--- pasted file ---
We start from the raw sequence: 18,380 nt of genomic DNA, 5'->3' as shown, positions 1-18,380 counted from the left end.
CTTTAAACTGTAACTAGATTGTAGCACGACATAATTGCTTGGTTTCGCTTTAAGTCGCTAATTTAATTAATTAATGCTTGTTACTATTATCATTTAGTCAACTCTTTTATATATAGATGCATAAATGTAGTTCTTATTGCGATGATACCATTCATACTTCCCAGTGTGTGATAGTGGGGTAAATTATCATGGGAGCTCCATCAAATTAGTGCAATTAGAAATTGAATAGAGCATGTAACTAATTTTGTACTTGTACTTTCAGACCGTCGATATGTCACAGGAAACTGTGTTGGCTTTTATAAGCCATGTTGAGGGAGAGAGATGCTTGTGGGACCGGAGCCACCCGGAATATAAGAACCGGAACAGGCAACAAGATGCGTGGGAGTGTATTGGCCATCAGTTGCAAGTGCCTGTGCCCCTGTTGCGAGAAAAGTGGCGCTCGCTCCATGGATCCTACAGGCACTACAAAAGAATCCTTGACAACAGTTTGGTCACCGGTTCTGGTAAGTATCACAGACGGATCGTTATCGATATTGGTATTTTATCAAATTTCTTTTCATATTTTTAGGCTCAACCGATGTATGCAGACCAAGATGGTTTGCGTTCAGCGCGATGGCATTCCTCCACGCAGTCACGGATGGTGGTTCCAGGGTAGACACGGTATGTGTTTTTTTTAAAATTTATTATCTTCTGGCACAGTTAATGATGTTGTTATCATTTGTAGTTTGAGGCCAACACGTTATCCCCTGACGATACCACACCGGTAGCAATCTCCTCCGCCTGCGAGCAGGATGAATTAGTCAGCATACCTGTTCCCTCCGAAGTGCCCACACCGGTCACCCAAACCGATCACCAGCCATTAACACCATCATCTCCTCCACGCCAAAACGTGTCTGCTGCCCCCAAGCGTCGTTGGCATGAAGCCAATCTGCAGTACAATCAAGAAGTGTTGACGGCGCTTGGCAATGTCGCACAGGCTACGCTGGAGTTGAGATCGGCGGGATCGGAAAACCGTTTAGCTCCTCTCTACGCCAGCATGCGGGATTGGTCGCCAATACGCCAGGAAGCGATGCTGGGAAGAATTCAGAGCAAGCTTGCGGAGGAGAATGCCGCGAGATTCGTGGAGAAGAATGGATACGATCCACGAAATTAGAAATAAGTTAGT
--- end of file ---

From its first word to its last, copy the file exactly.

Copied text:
We start from the raw sequence: 18,380 nt of genomic DNA, 5'->3' as shown, positions 1-18,380 counted from the left end.
CTTTAAACTGTAACTAGATTGTAGCACGACATAATTGCTTGGTTTCGCTTTAAGTCGCTAATTTAATTAATTAATGCTTGTTACTATTATCATTTAGTCAACTCTTTTATATATAGATGCATAAATGTAGTTCTTATTGCGATGATACCATTCATACTTCCCAGTGTGTGATAGTGGGGTAAATTATCATGGGAGCTCCATCAAATTAGTGCAATTAGAAATTGAATAGAGCATGTAACTAATTTTGTACTTGTACTTTCAGACCGTCGATATGTCACAGGAAACTGTGTTGGCTTTTATAAGCCATGTTGAGGGAGAGAGATGCTTGTGGGACCGGAGCCACCCGGAATATAAGAACCGGAACAGGCAACAAGATGCGTGGGAGTGTATTGGCCATCAGTTGCAAGTGCCTGTGCCCCTGTTGCGAGAAAAGTGGCGCTCGCTCCATGGATCCTACAGGCACTACAAAAGAATCCTTGACAACAGTTTGGTCACCGGTTCTGGTAAGTATCACAGACGGATCGTTATCGATATTGGTATTTTATCAAATTTCTTTTCATATTTTTAGGCTCAACCGATGTATGCAGACCAAGATGGTTTGCGTTCAGCGCGATGGCATTCCTCCACGCAGTCACGGATGGTGGTTCCAGGGTAGACACGGTATGTGTTTTTTTTAAAATTTATTATCTTCTGGCACAGTTAATGATGTTGTTATCATTTGTAGTTTGAGGCCAACACGTTATCCCCTGACGATACCACACCGGTAGCAATCTCCTCCGCCTGCGAGCAGGATGAATTAGTCAGCATACCTGTTCCCTCCGAAGTGCCCACACCGGTCACCCAAACCGATCACCAGCCATTAACACCATCATCTCCTCCACGCCAAAACGTGTCTGCTGCCCCCAAGCGTCGTTGGCATGAAGCCAATCTGCAGTACAATCAAGAAGTGTTGACGGCGCTTGGCAATGTCGCACAGGCTACGCTGGAGTTGAGATCGGCGGGATCGGAAAACCGTTTAGCTCCTCTCTACGCCAGCATGCGGGATTGGTCGCCAATACGCCAGGAAGCGATGCTGGGAAGAATTCAGAGCAAGCTTGCGGAGGAGAATGCCGCGAGATTCGTGGAGAAGAATGGATACGATCCACGAAATTAGAAATAAGTTAGT